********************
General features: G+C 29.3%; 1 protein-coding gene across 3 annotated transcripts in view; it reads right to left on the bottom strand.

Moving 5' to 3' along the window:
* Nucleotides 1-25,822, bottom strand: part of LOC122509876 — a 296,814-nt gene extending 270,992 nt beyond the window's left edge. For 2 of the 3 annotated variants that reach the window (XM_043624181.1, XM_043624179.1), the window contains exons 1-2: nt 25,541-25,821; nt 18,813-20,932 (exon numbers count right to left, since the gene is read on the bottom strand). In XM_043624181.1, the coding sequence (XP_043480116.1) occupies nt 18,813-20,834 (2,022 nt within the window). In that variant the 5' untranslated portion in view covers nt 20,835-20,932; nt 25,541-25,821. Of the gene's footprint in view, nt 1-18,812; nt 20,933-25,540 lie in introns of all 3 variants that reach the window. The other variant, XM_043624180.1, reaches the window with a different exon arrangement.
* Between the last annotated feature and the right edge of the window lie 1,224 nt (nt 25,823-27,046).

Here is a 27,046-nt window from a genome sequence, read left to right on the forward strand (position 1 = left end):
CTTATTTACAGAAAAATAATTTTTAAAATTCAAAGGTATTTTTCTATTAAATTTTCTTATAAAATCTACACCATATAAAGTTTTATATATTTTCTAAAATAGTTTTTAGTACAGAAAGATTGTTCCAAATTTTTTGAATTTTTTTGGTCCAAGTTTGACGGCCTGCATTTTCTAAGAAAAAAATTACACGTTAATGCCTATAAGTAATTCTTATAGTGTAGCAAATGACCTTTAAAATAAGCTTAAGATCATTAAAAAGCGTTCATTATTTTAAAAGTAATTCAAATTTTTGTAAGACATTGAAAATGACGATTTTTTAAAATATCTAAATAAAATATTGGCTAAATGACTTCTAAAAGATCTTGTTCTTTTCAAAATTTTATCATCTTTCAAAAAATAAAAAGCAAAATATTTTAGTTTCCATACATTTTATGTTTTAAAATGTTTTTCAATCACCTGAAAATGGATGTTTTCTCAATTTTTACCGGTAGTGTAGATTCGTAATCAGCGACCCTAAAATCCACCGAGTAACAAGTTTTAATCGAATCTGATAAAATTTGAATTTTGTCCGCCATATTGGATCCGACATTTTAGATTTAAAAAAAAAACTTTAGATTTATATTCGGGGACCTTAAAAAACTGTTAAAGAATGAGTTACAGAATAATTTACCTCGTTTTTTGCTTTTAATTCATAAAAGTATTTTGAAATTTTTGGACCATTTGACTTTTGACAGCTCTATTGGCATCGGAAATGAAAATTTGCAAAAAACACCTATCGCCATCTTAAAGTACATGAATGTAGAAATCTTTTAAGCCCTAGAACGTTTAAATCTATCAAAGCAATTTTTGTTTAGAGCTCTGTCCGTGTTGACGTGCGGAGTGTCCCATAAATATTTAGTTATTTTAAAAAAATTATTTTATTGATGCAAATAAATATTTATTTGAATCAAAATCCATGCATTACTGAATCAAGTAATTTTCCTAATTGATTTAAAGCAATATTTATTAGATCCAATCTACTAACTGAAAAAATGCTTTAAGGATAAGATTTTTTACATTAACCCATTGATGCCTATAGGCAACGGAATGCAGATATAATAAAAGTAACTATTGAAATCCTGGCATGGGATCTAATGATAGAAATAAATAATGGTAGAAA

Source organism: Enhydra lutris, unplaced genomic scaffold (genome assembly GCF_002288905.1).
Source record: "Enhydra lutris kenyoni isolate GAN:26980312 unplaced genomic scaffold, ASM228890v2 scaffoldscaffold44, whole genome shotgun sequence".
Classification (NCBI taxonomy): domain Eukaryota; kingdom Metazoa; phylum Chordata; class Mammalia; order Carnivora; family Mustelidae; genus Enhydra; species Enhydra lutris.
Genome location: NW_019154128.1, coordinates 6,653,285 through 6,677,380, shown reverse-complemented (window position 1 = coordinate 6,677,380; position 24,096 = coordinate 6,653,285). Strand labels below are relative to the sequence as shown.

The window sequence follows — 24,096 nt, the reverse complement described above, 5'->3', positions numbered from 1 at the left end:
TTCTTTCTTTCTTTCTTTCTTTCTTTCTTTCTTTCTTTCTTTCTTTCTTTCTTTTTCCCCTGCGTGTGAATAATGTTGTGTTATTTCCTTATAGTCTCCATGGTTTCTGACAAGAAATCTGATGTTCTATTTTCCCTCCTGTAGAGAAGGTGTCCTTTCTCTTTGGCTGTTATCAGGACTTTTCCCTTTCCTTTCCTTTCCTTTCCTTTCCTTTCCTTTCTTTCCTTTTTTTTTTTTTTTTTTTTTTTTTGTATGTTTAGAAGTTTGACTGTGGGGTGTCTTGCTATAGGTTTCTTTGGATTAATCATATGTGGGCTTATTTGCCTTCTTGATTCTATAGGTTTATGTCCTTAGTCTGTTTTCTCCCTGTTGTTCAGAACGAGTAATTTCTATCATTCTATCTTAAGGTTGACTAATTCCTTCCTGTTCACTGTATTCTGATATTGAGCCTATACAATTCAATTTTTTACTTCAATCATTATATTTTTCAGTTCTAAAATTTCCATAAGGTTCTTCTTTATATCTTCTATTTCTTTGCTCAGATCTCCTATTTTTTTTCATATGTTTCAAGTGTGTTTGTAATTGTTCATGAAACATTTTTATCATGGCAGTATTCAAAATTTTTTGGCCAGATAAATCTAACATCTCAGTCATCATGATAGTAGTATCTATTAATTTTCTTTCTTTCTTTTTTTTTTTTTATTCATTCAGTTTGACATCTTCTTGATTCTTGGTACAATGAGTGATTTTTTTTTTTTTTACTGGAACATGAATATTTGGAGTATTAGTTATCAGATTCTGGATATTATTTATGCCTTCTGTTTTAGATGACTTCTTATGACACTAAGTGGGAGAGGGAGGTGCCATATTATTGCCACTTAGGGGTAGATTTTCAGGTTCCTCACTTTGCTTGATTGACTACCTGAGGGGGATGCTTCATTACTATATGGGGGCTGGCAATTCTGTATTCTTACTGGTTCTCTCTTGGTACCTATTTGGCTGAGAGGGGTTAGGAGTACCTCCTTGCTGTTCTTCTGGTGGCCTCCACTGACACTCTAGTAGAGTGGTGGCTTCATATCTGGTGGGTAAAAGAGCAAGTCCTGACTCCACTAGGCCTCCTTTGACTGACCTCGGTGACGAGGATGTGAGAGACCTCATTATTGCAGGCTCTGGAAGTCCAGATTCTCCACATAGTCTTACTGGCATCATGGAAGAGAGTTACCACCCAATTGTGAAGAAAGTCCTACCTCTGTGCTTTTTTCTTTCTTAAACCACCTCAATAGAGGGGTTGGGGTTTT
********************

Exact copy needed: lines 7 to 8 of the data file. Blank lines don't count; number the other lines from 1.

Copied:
Source organism: Enhydra lutris, unplaced genomic scaffold (genome assembly GCF_002288905.1).
Source record: "Enhydra lutris kenyoni isolate GAN:26980312 unplaced genomic scaffold, ASM228890v2 scaffoldscaffold44, whole genome shotgun sequence".